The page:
Other tips I learnt along the way:
- Continue to serve up vegies and foods that the kids apparently don’t like. Just don’t offer it every night. Mix it up and one day they will like them.
- Praise when they try new food. I often used to say to my fussy eater, “I’m so glad you’re not missing out on this delicious food anymore.”
- We have one major rule when it comes to food, you must try it. And we never describe food as yuk! Now the kids are older, they have to say why they don’t like it. It makes them seriously think about what it is that they don’t like and sometimes helps them to realise it is not a particular food but the combination of that food with something else.
- Just because they don’t like cheese in a sandwich, doesn’t mean that they don’t like melted cheese, or feta cheese instead of cheddar. Don’t let one sweeping statement dictate your meals. And if they do make the statement “I don’t like cheese” remind them that it is just that one particular way they don’t like cheese, and remind them how they do like.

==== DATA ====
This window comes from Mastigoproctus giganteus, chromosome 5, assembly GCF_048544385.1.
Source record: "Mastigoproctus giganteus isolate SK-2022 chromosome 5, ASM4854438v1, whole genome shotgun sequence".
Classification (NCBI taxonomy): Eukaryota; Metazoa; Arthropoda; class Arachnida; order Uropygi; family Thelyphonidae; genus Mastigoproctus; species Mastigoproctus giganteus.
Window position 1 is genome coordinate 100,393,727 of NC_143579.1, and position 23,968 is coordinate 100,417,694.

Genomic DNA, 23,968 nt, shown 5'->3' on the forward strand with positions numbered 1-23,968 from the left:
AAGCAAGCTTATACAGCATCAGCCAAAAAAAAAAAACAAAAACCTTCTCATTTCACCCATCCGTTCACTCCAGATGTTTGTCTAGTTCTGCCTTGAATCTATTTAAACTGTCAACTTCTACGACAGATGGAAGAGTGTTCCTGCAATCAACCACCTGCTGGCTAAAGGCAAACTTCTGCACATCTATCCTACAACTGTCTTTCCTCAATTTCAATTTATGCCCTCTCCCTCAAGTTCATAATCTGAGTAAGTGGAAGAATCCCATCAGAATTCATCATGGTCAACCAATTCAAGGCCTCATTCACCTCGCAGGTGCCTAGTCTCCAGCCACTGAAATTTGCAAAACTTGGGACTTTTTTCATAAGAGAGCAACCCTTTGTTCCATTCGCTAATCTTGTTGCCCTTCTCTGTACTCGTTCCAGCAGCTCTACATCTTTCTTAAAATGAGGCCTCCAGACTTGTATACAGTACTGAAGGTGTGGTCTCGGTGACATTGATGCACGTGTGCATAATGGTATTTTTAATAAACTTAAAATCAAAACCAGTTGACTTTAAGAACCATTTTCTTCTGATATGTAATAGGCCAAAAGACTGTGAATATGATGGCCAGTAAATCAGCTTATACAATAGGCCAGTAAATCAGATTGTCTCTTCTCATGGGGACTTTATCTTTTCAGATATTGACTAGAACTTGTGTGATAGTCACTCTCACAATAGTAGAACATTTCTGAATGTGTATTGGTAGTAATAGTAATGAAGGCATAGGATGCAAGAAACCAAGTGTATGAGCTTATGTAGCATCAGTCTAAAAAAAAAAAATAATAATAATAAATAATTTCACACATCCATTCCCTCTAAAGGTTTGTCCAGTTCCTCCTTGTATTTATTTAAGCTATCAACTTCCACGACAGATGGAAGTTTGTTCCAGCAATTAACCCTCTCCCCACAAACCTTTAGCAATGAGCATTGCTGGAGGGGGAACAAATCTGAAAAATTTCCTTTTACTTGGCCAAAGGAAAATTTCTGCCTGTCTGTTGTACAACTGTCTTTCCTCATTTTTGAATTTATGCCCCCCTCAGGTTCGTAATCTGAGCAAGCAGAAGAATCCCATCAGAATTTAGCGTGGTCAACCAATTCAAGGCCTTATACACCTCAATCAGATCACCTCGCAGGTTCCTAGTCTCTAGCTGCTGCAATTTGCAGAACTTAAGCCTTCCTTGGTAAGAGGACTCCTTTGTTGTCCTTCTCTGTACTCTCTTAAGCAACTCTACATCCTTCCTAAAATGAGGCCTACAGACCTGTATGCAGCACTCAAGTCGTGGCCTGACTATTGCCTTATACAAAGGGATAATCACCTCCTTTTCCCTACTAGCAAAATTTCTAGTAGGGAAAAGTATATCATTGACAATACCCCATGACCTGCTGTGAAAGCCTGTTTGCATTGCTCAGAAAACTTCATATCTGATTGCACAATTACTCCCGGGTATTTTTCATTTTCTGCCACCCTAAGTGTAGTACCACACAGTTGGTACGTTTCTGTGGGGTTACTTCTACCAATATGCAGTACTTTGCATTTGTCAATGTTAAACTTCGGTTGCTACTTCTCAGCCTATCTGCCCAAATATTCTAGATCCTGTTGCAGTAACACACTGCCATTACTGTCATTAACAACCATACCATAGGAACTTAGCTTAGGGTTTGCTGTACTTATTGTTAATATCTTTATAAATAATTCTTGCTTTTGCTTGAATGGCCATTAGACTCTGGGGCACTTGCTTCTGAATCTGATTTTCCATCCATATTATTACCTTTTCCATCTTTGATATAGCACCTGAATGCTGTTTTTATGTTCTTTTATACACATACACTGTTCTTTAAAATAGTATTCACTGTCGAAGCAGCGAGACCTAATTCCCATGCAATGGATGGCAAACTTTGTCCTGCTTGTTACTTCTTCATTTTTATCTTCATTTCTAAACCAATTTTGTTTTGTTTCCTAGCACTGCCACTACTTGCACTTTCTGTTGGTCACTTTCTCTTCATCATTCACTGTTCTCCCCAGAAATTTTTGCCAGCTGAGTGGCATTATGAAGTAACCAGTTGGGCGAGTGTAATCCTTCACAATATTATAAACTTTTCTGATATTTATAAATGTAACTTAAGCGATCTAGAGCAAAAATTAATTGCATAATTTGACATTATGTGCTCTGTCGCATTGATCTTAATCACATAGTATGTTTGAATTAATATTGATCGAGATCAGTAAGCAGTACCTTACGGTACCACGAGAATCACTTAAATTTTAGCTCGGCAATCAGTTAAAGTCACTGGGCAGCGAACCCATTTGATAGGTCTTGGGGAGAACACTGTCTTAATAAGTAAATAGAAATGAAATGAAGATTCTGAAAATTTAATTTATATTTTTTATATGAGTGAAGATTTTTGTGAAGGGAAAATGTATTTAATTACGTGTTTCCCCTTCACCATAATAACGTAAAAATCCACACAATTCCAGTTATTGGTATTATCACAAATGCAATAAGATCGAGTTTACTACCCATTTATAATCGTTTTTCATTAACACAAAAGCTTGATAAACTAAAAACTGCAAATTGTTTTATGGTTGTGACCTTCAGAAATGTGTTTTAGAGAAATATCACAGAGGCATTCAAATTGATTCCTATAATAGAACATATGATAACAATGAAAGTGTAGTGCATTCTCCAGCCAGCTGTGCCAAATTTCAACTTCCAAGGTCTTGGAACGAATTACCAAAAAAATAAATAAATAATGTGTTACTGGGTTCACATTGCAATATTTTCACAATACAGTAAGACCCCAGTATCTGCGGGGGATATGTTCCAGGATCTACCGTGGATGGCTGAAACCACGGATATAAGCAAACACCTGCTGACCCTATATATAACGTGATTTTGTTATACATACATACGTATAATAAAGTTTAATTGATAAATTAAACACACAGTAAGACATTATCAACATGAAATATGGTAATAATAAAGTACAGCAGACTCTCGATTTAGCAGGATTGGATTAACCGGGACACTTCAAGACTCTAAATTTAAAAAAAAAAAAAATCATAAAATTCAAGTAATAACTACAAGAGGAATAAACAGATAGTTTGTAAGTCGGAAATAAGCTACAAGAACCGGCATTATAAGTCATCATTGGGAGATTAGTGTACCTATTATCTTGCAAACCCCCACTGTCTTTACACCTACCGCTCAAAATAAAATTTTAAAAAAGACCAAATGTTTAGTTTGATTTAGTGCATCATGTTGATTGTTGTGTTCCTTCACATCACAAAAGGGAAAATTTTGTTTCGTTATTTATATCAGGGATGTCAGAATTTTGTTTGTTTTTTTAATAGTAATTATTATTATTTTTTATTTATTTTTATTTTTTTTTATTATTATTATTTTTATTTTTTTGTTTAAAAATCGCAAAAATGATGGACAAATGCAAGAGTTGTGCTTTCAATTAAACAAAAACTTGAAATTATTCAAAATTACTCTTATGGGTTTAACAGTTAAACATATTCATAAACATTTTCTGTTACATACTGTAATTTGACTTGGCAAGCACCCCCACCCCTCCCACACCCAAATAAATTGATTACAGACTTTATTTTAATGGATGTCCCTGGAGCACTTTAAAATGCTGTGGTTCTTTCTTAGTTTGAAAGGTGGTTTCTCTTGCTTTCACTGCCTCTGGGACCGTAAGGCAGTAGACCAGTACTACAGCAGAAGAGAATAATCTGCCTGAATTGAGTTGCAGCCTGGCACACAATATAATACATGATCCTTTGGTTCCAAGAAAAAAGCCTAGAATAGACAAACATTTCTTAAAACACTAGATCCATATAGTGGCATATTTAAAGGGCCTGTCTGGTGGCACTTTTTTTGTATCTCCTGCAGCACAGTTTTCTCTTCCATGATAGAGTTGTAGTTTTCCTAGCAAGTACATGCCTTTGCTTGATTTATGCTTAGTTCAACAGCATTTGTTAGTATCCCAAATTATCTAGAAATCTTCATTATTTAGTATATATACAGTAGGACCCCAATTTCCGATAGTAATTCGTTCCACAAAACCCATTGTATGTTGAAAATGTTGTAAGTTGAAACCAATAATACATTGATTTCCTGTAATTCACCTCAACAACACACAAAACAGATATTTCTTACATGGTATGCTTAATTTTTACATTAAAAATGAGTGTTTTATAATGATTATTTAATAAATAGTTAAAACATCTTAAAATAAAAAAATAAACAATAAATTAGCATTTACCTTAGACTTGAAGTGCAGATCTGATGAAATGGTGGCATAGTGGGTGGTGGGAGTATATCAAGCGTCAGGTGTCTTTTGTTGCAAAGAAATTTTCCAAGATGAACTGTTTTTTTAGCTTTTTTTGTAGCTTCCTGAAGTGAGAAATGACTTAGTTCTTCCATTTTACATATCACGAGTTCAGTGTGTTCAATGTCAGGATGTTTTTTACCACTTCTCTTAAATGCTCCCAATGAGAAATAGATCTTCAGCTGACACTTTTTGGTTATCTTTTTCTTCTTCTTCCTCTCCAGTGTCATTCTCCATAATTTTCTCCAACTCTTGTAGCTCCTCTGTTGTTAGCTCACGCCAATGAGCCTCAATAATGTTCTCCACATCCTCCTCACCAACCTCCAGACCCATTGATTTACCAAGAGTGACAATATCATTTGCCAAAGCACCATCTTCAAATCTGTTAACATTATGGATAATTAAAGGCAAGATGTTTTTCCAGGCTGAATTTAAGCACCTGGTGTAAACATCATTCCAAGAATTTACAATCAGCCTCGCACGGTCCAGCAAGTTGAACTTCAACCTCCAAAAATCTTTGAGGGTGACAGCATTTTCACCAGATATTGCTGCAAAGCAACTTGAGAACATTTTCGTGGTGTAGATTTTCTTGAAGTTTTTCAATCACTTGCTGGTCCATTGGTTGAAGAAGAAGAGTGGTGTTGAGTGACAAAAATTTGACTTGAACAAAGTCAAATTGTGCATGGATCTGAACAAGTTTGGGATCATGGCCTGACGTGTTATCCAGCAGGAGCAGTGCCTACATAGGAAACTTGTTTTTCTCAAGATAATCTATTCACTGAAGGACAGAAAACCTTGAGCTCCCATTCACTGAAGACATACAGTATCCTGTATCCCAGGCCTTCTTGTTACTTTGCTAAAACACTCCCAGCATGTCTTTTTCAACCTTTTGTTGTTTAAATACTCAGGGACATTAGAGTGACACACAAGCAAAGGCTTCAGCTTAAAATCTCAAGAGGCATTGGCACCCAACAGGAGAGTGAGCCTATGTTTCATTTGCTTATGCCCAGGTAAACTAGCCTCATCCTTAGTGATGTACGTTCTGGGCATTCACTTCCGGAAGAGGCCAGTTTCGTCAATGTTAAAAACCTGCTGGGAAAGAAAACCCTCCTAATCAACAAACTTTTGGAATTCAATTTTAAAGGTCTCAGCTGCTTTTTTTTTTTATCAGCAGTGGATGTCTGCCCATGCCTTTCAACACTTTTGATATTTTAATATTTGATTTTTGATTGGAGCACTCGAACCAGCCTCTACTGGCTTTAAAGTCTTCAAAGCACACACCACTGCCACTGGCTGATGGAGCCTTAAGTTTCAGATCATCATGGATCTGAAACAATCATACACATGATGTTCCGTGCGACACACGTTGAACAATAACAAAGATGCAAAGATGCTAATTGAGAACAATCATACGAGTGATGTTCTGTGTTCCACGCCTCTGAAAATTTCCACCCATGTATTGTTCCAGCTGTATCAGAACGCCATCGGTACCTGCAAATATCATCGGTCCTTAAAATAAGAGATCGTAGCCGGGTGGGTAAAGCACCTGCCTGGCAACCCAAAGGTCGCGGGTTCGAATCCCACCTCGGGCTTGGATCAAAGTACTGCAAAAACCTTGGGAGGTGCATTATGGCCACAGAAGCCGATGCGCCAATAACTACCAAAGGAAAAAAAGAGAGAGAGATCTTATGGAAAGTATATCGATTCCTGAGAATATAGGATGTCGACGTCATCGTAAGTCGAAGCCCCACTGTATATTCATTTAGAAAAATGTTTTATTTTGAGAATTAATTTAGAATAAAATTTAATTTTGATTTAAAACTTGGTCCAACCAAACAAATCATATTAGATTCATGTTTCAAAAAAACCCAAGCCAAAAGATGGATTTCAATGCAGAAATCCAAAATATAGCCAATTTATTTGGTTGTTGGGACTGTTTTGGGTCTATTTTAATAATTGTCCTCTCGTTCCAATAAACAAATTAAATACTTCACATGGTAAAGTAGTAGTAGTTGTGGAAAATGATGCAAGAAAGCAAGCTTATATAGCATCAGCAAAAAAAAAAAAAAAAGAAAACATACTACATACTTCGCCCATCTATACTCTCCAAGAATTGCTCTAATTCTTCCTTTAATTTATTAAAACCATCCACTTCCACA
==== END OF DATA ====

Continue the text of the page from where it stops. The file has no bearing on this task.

- Cook meals to please the whole family. Tweak it slightly to adjust to individual tastes (maybe add chopped chilli to your plate) but don’t make the mistake of ‘dumbing down’ your delicious meals because of the kids. It widens their variety and their palate to eat with you and is also good for them to see you enjoy the food and the flavours.
- This is an obvious one but try to ignore the carry on and give it very little cred. Don’t make too much fuss. Allow the kids to make the choice to eat or not. And if they choose not to eat, they have to live with the consequences of being hungry. Never, ever offer an alternative. When our kids were younger, I would leave their plate on the bench and 9 times out of 10 it would be finished before bed.
- You may find food is not the problem but how you handle the refusal is the real issue.
- Have set times that the kitchen is open, breakfast, morning tea, lunch, afternoon tea and dinner. It helps avoid you being in the kitchen all day but also stops the kids from grazing.